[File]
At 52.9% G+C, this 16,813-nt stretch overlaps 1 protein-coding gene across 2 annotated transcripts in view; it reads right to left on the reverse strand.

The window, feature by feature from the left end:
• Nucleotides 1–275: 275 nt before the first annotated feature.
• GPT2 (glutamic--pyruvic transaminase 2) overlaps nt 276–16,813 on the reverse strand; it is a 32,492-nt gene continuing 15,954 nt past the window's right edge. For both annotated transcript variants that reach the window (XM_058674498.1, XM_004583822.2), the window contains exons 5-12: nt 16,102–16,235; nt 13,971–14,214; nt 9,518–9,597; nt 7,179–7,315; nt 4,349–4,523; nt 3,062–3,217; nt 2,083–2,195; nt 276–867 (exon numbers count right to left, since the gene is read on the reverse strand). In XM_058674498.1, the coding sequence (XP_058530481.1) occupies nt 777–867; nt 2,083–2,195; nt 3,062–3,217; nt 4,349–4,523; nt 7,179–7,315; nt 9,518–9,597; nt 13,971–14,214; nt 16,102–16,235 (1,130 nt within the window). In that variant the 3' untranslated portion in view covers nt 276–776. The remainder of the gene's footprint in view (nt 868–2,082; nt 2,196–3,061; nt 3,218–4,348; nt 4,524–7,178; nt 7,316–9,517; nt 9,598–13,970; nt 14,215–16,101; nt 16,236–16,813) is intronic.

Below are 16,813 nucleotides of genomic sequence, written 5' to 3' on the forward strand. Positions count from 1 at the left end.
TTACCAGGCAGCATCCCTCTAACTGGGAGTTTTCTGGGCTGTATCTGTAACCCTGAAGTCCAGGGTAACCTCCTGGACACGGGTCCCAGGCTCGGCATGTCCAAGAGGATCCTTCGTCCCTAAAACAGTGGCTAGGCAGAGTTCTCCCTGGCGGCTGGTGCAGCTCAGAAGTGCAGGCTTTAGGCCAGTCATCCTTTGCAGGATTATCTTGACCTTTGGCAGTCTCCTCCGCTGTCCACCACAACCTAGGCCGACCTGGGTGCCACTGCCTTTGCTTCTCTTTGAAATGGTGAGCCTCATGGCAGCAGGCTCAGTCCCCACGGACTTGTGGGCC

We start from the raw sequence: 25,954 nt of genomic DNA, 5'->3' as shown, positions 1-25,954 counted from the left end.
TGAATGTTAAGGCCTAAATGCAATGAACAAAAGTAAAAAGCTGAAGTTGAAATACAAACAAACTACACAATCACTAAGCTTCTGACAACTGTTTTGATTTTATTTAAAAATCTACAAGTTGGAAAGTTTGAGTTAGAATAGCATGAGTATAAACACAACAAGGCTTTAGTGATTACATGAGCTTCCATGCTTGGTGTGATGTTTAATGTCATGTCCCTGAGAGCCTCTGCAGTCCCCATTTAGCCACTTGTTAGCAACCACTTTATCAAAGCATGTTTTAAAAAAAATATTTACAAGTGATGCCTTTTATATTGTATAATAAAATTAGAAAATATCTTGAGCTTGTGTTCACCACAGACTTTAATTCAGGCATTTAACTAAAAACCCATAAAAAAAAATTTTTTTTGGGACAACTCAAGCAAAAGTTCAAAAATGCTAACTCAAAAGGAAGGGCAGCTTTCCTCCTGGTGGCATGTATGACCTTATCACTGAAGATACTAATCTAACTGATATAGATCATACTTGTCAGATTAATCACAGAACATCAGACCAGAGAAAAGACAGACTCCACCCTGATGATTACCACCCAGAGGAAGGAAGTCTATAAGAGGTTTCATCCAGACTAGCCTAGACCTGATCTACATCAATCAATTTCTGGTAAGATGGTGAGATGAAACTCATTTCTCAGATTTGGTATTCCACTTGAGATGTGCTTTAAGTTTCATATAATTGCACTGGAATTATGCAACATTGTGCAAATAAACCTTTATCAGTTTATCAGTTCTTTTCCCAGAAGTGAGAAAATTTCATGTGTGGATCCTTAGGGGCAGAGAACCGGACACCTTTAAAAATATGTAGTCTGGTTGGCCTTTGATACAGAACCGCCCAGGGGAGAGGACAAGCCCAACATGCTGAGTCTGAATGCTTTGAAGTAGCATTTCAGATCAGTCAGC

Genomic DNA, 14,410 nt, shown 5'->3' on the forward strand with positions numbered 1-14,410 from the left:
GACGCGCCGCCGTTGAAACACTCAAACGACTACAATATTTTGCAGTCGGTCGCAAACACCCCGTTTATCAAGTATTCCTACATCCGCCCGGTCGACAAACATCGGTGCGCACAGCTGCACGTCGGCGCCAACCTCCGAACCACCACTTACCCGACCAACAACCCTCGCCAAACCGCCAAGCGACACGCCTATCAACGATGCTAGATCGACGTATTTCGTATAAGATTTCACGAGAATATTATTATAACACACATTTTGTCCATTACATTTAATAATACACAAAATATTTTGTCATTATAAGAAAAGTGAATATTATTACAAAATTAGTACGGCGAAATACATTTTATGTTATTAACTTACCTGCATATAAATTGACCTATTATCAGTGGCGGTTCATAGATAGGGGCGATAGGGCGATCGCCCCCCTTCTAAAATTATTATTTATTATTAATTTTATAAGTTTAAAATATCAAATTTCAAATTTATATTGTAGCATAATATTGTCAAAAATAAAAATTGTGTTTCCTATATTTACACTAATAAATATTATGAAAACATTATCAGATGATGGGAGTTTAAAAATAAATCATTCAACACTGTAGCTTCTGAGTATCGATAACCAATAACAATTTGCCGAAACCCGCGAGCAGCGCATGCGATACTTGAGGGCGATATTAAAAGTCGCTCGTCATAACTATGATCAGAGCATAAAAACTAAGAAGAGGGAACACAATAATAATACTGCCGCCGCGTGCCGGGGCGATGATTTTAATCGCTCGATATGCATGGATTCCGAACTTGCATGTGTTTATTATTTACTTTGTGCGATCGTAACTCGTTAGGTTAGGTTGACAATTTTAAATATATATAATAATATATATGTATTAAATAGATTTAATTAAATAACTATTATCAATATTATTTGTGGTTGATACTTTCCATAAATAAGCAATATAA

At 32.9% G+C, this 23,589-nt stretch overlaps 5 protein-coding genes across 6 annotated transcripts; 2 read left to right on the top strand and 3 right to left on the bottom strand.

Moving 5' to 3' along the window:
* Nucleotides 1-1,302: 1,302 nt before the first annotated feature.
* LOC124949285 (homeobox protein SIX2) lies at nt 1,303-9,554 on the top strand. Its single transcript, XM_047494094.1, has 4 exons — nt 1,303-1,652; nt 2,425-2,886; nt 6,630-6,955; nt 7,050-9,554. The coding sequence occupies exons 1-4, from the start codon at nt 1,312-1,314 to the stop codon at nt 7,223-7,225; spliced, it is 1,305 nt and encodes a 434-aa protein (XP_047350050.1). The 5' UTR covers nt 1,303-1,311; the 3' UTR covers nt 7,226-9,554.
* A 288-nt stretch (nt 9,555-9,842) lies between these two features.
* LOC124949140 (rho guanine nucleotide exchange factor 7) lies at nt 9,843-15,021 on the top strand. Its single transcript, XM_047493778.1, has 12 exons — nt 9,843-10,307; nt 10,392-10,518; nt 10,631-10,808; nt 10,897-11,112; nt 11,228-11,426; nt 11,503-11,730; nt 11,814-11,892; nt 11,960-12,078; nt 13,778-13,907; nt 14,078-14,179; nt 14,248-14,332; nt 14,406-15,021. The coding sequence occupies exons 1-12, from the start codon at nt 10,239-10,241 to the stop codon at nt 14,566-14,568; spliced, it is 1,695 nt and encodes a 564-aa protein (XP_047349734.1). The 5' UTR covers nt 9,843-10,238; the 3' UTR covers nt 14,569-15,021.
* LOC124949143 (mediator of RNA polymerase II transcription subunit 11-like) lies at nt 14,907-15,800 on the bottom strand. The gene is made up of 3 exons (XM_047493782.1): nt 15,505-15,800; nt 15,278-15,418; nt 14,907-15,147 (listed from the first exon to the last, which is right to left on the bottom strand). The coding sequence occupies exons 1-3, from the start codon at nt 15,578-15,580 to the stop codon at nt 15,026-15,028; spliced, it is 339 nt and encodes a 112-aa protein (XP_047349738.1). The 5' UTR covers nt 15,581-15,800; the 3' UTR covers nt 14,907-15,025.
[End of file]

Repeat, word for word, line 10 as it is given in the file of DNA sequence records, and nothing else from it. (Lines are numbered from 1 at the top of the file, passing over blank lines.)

GACGCGCCGCCGTTGAAACACTCAAACGACTACAATATTTTGCAGTCGGTCGCAAACACCCCGTTTATCAAGTATTCCTACATCCGCCCGGTCGACAAACATCGGTGCGCACAGCTGCACGTCGGCGCCAACCTCCGAACCACCACTTACCCGACCAACAACCCTCGCCAAACCGCCAAGCGACACGCCTATCAACGATGCTAGATCGACGTATTTCGTATAAGATTTCACGAGAATATTATTATAACACACATTTTGTCCATTACATTTAATAATACACAAAATATTTTGTCATTATAAGAAAAGTGAATATTATTACAAAATTAGTACGGCGAAATACATTTTATGTTATTAACTTACCTGCATATAAATTGACCTATTATCAGTGGCGGTTCATAGATAGGGGCGATAGGGCGATCGCCCCCCTTCTAAAATTATTATTTATTATTAATTTTATAAGTTTAAAATATCAAATTTCAAATTTATATTGTAGCATAATATTGTCAAAAATAAAAATTGTGTTTCCTATATTTACACTAATAAATATTATGAAAACATTATCAGATGATGGGAGTTTAAAAATAAATCATTCAACACTGTAGCTTCTGAGTATCGATAACCAATAACAATTTGCCGAAACCCGCGAGCAGCGCATGCGATACTTGAGGGCGATATTAAAAGTCGCTCGTCATAACTATGATCAGAGCATAAAAACTAAGAAGAGGGAACACAATAATAATACTGCCGCCGCGTGCCGGGGCGATGATTTTAATCGCTCGATATGCATGGATTCCGAACTTGCATGTGTTTATTATTTACTTTGTGCGATCGTAACTCGTTAGGTTAGGTTGACAATTTTAAATATATATAATAATATATATGTATTAAATAGATTTAATTAAATAACTATTATCAATATTATTTGTGGTTGATACTTTCCATAAATAAGCAATATAA